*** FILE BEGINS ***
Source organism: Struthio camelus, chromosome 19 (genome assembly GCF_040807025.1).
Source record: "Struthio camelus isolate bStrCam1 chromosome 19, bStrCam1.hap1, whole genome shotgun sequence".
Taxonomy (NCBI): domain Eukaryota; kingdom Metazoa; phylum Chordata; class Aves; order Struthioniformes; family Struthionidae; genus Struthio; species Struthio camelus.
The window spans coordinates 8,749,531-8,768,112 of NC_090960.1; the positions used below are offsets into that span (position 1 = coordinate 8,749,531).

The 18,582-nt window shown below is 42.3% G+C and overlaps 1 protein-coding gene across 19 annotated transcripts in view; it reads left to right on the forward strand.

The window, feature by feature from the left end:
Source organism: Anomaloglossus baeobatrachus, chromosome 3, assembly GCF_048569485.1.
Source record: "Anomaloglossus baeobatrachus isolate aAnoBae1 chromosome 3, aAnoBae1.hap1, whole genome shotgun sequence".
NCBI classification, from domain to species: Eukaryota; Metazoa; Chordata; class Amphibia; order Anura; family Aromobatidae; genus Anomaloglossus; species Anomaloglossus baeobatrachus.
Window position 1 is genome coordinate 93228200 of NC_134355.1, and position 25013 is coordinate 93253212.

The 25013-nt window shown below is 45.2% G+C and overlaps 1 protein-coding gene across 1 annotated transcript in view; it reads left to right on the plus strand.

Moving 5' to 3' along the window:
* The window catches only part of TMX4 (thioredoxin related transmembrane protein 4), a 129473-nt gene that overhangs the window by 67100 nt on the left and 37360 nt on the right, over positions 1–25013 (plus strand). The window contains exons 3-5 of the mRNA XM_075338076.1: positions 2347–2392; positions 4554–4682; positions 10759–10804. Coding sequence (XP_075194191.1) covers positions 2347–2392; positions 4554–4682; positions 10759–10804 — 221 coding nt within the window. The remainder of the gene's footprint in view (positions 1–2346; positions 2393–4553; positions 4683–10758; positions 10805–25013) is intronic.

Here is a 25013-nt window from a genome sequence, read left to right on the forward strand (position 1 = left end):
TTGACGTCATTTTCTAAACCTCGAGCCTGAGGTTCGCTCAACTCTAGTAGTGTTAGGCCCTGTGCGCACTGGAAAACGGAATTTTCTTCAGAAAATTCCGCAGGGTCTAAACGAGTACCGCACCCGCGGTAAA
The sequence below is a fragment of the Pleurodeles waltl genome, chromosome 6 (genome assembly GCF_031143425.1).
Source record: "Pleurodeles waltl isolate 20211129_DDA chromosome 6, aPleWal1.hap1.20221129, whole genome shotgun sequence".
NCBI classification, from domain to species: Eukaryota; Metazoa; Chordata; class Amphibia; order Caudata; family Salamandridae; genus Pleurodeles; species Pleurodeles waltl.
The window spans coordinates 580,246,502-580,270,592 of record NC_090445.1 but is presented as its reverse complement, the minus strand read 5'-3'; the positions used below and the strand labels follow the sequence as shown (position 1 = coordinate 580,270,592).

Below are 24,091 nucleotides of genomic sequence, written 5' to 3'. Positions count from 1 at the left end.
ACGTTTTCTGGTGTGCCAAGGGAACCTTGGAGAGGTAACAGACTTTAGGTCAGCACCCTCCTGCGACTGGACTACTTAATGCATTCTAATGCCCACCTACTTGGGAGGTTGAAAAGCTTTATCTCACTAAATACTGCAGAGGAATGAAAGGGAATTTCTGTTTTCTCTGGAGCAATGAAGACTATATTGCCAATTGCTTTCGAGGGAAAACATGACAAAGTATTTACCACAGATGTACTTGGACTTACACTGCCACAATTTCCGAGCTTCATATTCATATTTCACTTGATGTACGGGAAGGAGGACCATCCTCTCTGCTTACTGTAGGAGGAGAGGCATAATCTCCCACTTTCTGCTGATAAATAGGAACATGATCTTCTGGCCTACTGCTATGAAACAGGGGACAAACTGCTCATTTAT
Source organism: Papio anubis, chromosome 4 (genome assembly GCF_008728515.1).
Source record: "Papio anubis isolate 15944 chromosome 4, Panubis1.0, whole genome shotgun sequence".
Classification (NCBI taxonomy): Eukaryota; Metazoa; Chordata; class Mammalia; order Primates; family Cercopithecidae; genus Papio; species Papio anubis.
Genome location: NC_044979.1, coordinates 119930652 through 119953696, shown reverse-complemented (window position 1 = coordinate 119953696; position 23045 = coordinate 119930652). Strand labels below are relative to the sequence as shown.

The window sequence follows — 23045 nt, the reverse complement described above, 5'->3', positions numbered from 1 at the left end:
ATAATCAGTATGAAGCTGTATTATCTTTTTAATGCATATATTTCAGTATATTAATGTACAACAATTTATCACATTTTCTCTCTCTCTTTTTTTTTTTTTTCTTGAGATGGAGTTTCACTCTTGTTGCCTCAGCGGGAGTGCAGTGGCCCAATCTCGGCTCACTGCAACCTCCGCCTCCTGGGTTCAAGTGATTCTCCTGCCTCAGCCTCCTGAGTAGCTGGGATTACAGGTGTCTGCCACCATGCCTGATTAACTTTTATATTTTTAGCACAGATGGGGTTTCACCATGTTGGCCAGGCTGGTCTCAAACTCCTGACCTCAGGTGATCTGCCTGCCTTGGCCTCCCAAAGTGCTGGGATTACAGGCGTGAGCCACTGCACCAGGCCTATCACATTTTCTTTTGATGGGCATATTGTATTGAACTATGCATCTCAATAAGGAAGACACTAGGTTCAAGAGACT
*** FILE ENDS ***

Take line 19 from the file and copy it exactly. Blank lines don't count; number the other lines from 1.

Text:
The window spans coordinates 580,246,502-580,270,592 of record NC_090445.1 but is presented as its reverse complement, the minus strand read 5'-3'; the positions used below and the strand labels follow the sequence as shown (position 1 = coordinate 580,270,592).